Programme

Unfurtunately the monastery Irsee has been closed by the Bavarian government due to the corona virus.

Therefore we have decided to offer the conference as a web conference only.

In those unpredictable times, protecting our participants’ health has the highest priority for us!

The scientific exchange must not come to a complete standstill and we believe that with this web solution we have found a way to keep the scientific community going.

In order to participate in the livestream of the conference as easy as possible and to give your presentation, we recommend the use of the web browsers Google Chrome or Microsoft Edge.

Here you can find detailed instructions for using the livestream.

As a participant of the Bioinspired 2020 you have received an e-mail containing the login data for the web conference.

The login data for the sessions are provided daily.

In order to allow all conference participants access to the posters, we ask you to upload your poster by login on the conference homepage and clicking on the button "My Submission" in the upper right corner of the conference homepage. Then select the submission to which you want to upload the poster and upload the poster at the bottom of the page.

Furthermore we would like to ask all poster authors to prepare 4 PowerPoint slides to present your poster to the audience.
Please also include your contact details on the digital poster to allow participants to reach you with questions.

Please note that your poster will be pictured publically.

As poster author you can upload your poster similar to the way you submitted your abstract.
Click on "My Submissions" in the upper right corner at the homepage.

Poster documents can be found by opening the respective abstract in the online programme.
If a poster document has already been uploaded for the abstract, it can then be opened and downloaded.

Please note that your poster will be pictured publically.

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Please use for this the Q&A (F&A) button!

For further scientific exchange we implemented a discussion forum on the homepage of the DGM.
Please visit discussion.dgm.de and use your DGM or Bioinspired user credentials to login.

Back to overview

Poster Pitch

Interfaces in Dental Enamel and Implications for Mechanical Properties

Monday (16.03.2020)
17:20 - 17:23

Dental enamel is a hierarchically structured material consisting of hydroxyapatite crystallites with a diameter of around 50 nm and a length of several micrometers [1]. These crystallites are then bundled together and form prisms (with a diameter of around 5 µm) and interprismatic matrix that can be arranged in numerous ways. It has been the subject of a large number of studies in the last decades with an effort to understand the structure-property relation. However, the focus has been the role of prism arrangement and organization whereas the nature of the interfaces is poorly investigated. Literature often suggests that enamel crystallites are glued together by protein [2] and that prisms are surrounded by organic sheaths [1], [3]. A high resolution structural analysis revealed the local geometrical structure of the crystallite interfaces with a resolution ≤ 1 nm. Within this resolution the enamel prisms are surrounded by an interface that is discontinuous with frequent mineral to mineral contact separated by gaps. This contact manifests either by crystallites bridging the boundary between prismatic and interprismatic enamel or continuous crystallites curving and bridging the interprismatic enamel to the prisms. Contrary to existing structural descriptions of dental enamel structure in materials science literature, here the crystallites themselves are shown to be either in direct contact with each other, fusing together or are separated by gaps. These structural features contribute important understanding to both the architecture and mechanical properties of this biological material. A new structural model is proposed and the implications for the mechanical properties of dental enamel are discussed. In addition nanoindentation and micro-bending experiments for different sample conditions (chemical deproteination, heat treatment and wet/ dry) are conducted to investigate the influence of these conditions on the mechanical response.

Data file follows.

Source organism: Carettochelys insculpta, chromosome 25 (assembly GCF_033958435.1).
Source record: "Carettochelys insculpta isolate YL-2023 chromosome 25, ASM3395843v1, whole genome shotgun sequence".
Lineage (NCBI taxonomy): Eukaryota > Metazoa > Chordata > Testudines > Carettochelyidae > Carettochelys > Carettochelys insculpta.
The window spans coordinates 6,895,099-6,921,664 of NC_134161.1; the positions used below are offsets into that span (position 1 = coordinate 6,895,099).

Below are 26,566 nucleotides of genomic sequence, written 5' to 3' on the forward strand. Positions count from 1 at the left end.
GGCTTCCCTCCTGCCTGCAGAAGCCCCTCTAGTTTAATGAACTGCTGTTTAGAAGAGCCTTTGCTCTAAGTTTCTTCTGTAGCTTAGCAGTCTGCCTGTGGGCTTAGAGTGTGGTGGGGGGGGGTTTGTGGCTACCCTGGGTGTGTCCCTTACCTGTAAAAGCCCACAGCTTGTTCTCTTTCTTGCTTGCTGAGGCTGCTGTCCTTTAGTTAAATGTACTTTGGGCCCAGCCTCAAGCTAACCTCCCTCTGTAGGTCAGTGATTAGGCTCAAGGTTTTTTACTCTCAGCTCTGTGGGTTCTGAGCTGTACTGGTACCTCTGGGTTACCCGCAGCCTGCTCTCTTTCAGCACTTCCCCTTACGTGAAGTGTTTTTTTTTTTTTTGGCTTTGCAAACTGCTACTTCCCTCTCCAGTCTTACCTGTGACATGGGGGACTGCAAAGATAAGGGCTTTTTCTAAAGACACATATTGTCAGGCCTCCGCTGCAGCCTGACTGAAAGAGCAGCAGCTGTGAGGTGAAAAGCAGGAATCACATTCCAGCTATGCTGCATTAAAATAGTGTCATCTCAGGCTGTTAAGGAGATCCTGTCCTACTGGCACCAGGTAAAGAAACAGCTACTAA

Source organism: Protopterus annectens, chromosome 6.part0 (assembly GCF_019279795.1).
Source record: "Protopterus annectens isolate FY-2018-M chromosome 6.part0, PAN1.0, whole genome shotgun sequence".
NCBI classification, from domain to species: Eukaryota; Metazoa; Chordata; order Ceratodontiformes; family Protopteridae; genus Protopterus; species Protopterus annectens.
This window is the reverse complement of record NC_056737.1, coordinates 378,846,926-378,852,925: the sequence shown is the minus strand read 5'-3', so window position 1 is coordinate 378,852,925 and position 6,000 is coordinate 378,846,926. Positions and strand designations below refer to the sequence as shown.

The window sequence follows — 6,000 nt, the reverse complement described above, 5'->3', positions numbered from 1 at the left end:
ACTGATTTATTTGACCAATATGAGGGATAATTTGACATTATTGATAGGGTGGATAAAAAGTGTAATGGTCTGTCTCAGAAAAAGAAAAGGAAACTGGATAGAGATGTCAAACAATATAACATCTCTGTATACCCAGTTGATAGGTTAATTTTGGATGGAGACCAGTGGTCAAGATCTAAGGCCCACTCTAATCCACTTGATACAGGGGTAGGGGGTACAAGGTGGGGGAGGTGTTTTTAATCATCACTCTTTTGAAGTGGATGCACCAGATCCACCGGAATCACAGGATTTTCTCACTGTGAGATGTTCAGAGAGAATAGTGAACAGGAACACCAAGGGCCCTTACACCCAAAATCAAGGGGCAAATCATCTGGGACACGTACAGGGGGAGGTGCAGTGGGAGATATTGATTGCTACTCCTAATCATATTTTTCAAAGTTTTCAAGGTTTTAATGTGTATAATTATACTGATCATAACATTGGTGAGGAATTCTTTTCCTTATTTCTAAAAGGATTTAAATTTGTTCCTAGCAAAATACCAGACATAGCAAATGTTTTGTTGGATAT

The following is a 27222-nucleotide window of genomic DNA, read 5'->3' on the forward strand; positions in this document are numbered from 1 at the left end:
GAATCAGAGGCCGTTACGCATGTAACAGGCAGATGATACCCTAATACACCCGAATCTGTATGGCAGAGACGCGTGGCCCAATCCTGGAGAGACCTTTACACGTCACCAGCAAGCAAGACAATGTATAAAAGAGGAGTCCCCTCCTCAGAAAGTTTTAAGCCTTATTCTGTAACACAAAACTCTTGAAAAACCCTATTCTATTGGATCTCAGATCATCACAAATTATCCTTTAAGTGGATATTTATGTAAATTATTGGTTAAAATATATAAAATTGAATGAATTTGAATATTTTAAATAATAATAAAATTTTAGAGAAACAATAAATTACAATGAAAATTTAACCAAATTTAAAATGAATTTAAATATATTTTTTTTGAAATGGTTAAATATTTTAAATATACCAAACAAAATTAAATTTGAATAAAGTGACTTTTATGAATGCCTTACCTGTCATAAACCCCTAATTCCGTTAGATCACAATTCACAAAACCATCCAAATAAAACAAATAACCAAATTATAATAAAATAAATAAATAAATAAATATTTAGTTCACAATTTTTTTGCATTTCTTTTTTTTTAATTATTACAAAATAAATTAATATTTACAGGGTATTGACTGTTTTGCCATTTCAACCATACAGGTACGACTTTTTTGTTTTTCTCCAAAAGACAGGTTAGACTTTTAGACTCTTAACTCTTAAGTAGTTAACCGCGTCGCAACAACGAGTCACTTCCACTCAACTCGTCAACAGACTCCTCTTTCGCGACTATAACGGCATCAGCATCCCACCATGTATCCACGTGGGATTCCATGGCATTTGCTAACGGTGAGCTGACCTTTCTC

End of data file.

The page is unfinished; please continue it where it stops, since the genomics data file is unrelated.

References

[1] A.R. TenCate, A. Nanci, Ten Cate's oral histology, 7th ed., Mosby/Elsevier., St. Louis, Mo., 2008.

[2] M.C. Maas, E.R. Dumont, Built to last: The structure, function, and evolution of primate dental enamel, Evol. Anthropol. 8 (1999) 133–152. DOI: 10.1002/(SICI)1520-6505(1999)8:4<133::AID-EVAN4>3.0.CO;2-F

[3] L.H. He, M.V. Swain, Understanding the mechanical behaviour of human enamel from its structural and compositional characteristics, J. Mech. Behav. Biomed. 1 (2008) 18–29. DOI:10.1016/j.jmbbm.2007.05.001

Speaker:
Jasmin Koldehoff
Hamburg University of Technology
Additional Authors:
  • Prof. Dr. Michael V. Swain
    University of Sydney
  • Prof. Dr. Gerold A. Schneider
    Hamburg University of Technology

Dateien

Category Short file description File description File Size
Poster Koldehoff-17-Interfaces in Dental Enamel and Implications for Mechanical Properties Poster: Jasmin Koldehoff - Submission Number 17- Title: Interfaces in Dental Enamel and Implications for Mechanical Properties 3 MB Download
Presentation Koldehoff-17-Interfaces in Dental Enamel and Implications for Mechanical Properties Poster Pitch - Jasmin Koldehoff - Submission Number 17 - Interfaces in Dental Enamel and Implications for Mechanical Properties 7 MB Download